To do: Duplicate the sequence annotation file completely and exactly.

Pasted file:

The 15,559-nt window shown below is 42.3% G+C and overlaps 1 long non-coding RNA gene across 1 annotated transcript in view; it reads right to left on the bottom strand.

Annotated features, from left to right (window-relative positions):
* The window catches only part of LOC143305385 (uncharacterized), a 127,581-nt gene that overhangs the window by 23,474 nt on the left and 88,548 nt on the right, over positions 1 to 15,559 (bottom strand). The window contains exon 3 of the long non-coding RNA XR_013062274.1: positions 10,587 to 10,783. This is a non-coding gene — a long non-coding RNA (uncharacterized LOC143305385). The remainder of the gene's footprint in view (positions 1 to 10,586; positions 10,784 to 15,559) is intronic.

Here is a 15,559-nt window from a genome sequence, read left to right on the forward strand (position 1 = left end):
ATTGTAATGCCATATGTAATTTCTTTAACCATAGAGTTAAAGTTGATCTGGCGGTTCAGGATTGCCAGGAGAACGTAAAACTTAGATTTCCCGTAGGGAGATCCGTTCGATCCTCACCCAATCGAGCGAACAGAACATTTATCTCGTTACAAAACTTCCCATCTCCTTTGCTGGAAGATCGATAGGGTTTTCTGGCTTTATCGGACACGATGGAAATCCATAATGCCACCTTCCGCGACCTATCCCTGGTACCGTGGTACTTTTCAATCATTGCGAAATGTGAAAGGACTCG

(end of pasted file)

The 15,559-nt window shown below is 42.3% G+C and overlaps 1 long non-coding RNA gene across 1 annotated transcript in view; it reads right to left on the bottom strand.

Annotated features, from left to right (window-relative positions):
* The window catches only part of LOC143305385 (uncharacterized), a 127,581-nt gene that overhangs the window by 23,474 nt on the left and 88,548 nt on the right, over positions 1 to 15,559 (bottom strand). The window contains exon 3 of the long non-coding RNA XR_013062274.1: positions 10,587 to 10,783. This is a non-coding gene — a long non-coding RNA (uncharacterized LOC143305385). The remainder of the gene's footprint in view (positions 1 to 10,586; positions 10,784 to 15,559) is intronic.

Here is a 15,559-nt window from a genome sequence, read left to right on the forward strand (position 1 = left end):
ATTGTAATGCCATATGTAATTTCTTTAACCATAGAGTTAAAGTTGATCTGGCGGTTCAGGATTGCCAGGAGAACGTAAAACTTAGATTTCCCGTAGGGAGATCCGTTCGATCCTCACCCAATCGAGCGAACAGAACATTTATCTCGTTACAAAACTTCCCATCTCCTTTGCTGGAAGATCGATAGGGTTTTCTGGCTTTATCGGACACGATGGAAATCCATAATGCCACCTTCCGCGACCTATCCCTGGTACCGTGGTACTTTTCAATCATTGCGAAATGTGAAAGGACTCG